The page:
Inequality is a grave problem because of its historical tendency to lead to instability and social division. An increasing number of people who move to cities lack access to basic services, housing, and jobs. With the rich and poor in close proximity, cities heighten the visibility of inequality. As Barack Obama said in his final address to the UN General Assembly as US president, “A world in which one percent of humanity controls as much wealth as the other 99 percent will never be stable.”

 

“What can I do to make you love me?”

Beyond the more utilitarian challenges of safety and security, cities must now also concern themselves with image. Branding matters, and the vanity isn’t trivial. As Jia-Ping Lee pointed out at the recent Urban Design Summit in Singapore, another major shift has taken place: People now choose cities, not jobs. Lee, a programme director at Think City, warned that just as corporate culture can make or break a company by attracting or repelling talent, a city that bleeds people is on death row. Rapidly-emptying Venice is a case in point.

Here in Malaysia, we are all too familiar with the dreaded “brain drain”: an estimated one million Malaysians now work overseas. 56,576 Malaysians renounced their citizenship between 2006 and 2016, and efforts by national agency TalentCorp to lure high-skilled professionals home produced a paltry 398 returners in 2016. Between 1960 and 2005, the global Malaysian diaspora increased by a jaw-dropping 155 times. The global migrant count rose by only 2.4 times in the same period.

Granted, many Malaysians leave because of grievances with national-level policies and attitudes, but how many people love Kuala Lumpur or Johor Bahru the way people passionately adore London, Paris, or New York? Do wide-eyed youth dream of moving to Miri or Alor Setar? Austin, the proudly “weird” capital of Texas, is booming: its population has grown by over 60 percent since 2000, and it consistently tops US city rankings for fastest job growth. Economist Angelos Angelou remarked, “The beer is cold and the music is good and the enchiladas are tasty.” Our cities just don’t hold the same pull as the spirited home of SXSW (South by Southwest Conference & Festivals for the uninitiated). The cities (and by extension, the countries) that will not only survive but thrive in this century will be those that succeed in winning – and keeping – hearts and minds.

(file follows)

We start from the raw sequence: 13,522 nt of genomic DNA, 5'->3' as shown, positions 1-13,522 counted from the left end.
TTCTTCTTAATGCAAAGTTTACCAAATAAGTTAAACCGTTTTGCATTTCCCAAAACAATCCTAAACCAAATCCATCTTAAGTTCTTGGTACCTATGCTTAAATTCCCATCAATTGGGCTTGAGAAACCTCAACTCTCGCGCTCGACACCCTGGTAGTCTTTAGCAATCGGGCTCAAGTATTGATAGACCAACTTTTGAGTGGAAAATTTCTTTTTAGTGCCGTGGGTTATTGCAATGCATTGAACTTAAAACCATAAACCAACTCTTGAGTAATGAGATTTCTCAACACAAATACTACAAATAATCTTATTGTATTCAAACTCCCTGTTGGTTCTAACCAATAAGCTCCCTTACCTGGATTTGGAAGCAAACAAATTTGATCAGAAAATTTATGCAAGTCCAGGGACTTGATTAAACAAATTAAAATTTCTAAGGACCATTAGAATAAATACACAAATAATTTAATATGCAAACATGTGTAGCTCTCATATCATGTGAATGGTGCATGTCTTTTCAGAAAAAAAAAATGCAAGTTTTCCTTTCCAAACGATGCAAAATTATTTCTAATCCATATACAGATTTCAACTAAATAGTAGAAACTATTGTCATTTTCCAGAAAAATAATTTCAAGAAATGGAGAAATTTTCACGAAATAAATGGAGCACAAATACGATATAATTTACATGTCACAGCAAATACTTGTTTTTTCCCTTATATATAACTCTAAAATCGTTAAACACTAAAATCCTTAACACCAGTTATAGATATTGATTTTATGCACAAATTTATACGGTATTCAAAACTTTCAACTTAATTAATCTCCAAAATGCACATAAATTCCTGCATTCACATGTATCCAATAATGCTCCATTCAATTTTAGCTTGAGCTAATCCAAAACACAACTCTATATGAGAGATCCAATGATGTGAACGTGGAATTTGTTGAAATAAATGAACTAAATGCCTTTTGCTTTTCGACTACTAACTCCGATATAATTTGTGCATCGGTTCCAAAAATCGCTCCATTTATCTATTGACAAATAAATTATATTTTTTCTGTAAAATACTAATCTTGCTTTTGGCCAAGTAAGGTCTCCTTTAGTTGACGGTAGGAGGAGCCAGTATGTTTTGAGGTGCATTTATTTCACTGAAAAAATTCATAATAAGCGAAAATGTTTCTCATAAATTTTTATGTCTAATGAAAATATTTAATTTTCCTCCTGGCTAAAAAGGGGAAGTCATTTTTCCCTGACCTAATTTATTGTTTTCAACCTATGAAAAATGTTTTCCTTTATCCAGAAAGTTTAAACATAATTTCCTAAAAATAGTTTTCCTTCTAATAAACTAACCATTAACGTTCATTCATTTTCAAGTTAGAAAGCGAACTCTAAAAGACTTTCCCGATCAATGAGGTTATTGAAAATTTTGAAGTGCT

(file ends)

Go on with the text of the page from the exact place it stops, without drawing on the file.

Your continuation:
Austin City Limits
Above: The crowd at one of Austin’s famed music festivals, Austin City Limits, framed by the downtown skyline. (Image: Kent)

So exponential, unstoppable urbanisation means that the future of our cities will determine our futures, too. When we consider the statistics, it is clear that the sustainable development and prudent management of our cities is imperative for securing a bright collective future. Moreover, with the tides of globalisation and technological acceleration upon us, a survival-of-the-fittest battle is underway: Cities must vie for the affection of a global, mobile talent pool. These are the reasons why it is more urgent than ever for us to strive towards more liveable, lovable, sustainable, and resilient cities.

Coming up: Part II of Cities 101 will explore the question, “Who makes a city?”

Copyright © 2018 Yan Teh. All rights reserved.

4 Replies to “Cities 101: Why cities matter (Part I)”